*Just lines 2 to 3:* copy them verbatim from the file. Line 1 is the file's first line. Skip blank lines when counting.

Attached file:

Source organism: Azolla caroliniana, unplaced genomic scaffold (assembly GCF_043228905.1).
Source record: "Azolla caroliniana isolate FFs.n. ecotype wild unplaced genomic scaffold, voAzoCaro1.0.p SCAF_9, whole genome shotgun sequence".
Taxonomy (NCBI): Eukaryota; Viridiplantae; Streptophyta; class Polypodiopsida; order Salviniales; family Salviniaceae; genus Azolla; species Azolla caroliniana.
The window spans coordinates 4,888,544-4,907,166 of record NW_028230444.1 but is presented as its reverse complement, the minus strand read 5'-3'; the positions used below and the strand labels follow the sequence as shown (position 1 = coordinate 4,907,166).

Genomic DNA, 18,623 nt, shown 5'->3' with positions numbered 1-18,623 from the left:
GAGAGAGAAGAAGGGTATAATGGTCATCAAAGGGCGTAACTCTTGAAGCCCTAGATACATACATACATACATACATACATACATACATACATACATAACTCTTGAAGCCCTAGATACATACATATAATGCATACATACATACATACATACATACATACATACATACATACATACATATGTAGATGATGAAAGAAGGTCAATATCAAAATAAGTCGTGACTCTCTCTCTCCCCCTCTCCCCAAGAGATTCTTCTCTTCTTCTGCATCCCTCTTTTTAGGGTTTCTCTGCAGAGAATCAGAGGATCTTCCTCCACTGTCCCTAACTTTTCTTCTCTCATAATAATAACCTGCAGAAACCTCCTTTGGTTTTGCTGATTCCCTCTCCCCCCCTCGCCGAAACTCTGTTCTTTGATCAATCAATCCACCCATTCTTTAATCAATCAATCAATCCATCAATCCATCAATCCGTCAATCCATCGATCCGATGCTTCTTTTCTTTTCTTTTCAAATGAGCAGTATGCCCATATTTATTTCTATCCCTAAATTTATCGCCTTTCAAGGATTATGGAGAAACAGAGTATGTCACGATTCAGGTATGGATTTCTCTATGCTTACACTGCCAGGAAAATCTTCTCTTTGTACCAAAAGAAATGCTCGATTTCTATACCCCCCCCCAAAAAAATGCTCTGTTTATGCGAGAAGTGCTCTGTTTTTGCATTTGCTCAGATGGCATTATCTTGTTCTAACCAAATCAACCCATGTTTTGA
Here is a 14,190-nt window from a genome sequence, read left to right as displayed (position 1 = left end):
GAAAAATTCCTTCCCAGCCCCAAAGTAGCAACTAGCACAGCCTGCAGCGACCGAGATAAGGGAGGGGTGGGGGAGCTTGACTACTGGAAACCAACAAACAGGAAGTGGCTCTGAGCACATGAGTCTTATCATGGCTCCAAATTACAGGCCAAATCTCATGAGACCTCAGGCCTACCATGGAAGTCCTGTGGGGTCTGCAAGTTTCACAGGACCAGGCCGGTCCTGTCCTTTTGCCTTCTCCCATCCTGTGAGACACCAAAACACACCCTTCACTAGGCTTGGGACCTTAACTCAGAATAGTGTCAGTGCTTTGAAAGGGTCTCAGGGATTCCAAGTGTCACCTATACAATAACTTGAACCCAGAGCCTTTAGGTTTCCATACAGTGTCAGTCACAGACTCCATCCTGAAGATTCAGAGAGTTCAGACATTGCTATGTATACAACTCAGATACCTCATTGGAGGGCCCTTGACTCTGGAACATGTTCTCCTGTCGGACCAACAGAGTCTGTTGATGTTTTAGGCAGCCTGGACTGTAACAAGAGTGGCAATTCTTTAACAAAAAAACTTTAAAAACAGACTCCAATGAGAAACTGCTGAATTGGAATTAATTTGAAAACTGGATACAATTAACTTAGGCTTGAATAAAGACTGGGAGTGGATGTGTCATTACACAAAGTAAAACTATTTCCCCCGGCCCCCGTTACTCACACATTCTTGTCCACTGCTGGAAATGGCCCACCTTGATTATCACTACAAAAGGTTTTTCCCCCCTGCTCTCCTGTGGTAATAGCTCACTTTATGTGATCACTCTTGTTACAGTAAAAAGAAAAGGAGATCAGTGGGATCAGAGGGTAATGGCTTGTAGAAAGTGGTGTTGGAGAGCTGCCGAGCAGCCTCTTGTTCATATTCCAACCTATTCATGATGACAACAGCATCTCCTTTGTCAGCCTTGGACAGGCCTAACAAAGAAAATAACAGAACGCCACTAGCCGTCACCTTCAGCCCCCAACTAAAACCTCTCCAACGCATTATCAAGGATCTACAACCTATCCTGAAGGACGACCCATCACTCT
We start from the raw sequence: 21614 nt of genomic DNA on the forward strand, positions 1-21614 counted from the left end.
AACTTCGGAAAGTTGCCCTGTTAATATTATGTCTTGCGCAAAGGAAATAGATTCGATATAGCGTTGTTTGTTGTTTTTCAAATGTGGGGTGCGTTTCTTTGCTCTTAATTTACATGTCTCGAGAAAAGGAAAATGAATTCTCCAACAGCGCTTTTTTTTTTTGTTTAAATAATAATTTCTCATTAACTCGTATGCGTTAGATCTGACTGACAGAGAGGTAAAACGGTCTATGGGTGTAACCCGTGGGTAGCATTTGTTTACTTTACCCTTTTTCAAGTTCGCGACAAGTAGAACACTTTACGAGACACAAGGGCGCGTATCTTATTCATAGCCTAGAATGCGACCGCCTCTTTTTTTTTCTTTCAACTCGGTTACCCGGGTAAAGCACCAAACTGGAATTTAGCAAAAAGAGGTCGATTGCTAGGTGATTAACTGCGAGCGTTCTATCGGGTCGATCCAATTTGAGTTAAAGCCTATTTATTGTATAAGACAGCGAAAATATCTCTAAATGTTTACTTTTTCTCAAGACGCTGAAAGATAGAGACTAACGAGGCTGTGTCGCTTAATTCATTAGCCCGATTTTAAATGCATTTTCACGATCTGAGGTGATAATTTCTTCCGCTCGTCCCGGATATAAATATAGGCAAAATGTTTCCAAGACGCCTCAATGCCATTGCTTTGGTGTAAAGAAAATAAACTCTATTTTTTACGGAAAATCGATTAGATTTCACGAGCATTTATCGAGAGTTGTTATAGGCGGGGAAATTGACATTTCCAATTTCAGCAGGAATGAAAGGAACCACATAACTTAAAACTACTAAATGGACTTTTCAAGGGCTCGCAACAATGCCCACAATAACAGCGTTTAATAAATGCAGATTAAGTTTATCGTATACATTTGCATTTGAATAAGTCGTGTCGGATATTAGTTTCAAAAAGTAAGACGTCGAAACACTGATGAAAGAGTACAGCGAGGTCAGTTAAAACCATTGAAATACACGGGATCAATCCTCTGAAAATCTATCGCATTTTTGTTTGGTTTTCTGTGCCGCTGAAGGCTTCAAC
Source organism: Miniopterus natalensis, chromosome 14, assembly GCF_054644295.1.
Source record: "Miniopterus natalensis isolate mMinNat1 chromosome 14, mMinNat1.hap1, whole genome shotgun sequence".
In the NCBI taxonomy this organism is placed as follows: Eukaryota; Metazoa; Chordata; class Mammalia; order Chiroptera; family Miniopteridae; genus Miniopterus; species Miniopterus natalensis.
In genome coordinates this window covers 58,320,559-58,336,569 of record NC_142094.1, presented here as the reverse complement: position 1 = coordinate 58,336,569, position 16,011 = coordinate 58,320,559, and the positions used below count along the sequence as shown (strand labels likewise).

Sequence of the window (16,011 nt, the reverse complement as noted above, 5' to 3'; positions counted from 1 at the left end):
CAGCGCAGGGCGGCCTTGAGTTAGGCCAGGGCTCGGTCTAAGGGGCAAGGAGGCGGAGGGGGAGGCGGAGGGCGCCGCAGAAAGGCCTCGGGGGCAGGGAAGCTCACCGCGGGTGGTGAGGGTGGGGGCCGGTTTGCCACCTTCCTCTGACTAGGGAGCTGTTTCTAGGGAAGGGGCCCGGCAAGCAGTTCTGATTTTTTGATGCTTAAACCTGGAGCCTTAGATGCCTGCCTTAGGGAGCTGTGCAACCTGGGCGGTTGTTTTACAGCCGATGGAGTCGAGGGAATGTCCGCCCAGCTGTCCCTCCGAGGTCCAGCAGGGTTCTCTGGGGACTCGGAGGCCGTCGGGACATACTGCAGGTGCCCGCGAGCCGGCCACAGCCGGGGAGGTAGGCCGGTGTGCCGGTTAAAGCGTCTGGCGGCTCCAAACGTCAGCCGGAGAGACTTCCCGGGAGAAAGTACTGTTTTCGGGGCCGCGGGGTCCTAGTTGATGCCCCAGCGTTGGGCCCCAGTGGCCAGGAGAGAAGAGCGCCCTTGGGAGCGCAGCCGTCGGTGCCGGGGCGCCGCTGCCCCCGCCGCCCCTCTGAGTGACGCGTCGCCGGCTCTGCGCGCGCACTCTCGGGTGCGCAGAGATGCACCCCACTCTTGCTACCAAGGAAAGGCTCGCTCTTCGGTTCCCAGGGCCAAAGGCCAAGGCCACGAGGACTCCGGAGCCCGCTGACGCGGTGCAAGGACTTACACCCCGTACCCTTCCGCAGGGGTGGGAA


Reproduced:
Source record: "Azolla caroliniana isolate FFs.n. ecotype wild unplaced genomic scaffold, voAzoCaro1.0.p SCAF_9, whole genome shotgun sequence".
Taxonomy (NCBI): Eukaryota; Viridiplantae; Streptophyta; class Polypodiopsida; order Salviniales; family Salviniaceae; genus Azolla; species Azolla caroliniana.